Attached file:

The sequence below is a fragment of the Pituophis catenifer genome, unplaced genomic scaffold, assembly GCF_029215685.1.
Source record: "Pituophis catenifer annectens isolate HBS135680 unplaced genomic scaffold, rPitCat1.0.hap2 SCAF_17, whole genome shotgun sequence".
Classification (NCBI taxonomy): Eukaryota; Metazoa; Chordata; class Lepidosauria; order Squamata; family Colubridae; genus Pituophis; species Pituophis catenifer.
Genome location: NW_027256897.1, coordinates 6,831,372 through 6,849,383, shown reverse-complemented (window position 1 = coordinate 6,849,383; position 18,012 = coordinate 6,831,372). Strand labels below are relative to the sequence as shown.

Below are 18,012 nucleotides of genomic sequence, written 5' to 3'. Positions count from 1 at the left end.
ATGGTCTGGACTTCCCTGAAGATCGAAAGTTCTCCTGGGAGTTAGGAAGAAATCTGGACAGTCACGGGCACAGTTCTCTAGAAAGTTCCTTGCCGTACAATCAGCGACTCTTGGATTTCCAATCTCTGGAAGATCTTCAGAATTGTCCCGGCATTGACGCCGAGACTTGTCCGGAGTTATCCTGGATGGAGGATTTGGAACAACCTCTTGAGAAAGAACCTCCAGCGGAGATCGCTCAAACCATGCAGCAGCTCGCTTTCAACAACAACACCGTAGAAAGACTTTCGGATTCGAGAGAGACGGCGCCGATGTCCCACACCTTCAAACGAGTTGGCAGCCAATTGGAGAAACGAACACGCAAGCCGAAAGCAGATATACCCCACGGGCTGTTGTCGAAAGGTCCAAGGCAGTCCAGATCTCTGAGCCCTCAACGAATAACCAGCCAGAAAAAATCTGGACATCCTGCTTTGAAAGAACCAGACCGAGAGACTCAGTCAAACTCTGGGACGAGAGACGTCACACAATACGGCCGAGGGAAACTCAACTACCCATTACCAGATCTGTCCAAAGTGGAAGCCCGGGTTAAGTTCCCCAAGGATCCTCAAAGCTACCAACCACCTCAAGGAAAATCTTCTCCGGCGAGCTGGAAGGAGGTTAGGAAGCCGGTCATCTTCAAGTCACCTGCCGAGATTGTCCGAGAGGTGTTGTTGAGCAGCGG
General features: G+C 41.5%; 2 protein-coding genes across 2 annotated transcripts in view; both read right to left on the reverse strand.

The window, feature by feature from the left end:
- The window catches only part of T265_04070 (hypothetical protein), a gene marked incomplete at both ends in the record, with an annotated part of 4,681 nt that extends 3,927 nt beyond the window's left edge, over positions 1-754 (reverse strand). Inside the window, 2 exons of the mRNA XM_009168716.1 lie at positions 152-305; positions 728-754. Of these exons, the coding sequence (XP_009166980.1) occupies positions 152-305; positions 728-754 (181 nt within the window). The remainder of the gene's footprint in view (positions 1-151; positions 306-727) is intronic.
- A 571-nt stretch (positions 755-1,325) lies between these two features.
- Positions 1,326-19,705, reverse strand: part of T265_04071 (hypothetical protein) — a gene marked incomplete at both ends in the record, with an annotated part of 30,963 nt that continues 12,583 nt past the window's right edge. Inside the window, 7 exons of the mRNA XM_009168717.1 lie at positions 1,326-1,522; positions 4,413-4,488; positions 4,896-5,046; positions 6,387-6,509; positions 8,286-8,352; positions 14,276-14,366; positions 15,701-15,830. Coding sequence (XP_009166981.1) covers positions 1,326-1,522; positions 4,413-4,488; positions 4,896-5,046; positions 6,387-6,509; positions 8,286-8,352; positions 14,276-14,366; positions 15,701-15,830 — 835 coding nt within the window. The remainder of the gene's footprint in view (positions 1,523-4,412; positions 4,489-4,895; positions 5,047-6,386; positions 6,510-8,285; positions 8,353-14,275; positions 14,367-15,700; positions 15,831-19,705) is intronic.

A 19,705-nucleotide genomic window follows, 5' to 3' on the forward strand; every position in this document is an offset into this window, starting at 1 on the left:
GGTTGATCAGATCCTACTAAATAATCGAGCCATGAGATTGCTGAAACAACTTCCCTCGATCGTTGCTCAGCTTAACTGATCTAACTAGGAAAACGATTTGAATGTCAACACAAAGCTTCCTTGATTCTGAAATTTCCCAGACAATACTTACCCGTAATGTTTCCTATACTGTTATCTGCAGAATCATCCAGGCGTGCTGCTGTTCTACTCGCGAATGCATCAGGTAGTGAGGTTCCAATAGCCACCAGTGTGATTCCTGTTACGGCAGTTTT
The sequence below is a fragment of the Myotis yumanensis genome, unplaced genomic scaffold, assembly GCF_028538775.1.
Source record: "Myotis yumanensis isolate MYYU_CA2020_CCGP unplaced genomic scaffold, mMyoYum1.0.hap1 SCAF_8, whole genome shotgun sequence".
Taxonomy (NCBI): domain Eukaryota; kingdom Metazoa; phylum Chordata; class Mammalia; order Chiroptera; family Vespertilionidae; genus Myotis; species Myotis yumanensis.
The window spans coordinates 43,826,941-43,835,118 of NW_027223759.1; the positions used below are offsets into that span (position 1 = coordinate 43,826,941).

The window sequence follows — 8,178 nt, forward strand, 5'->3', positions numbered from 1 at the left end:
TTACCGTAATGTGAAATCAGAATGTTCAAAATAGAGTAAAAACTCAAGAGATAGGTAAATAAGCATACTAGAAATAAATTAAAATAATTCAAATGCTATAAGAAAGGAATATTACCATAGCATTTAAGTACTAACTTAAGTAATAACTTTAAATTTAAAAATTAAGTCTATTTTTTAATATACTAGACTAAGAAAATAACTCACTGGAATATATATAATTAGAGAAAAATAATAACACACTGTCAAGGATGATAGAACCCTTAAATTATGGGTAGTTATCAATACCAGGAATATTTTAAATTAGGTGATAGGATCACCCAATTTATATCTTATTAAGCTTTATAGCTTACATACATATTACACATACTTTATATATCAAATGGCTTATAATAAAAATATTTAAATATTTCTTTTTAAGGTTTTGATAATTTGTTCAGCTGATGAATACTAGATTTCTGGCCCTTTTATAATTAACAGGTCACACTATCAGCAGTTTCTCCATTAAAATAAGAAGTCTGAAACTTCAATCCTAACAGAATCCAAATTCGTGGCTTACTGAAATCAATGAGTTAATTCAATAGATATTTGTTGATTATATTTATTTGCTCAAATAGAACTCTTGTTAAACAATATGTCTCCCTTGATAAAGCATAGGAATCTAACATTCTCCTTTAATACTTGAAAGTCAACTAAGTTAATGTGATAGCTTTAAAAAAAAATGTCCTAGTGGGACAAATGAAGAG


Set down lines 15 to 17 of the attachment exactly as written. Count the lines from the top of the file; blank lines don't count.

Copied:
Source record: "Myotis yumanensis isolate MYYU_CA2020_CCGP unplaced genomic scaffold, mMyoYum1.0.hap1 SCAF_8, whole genome shotgun sequence".
Taxonomy (NCBI): domain Eukaryota; kingdom Metazoa; phylum Chordata; class Mammalia; order Chiroptera; family Vespertilionidae; genus Myotis; species Myotis yumanensis.
The window spans coordinates 43,826,941-43,835,118 of NW_027223759.1; the positions used below are offsets into that span (position 1 = coordinate 43,826,941).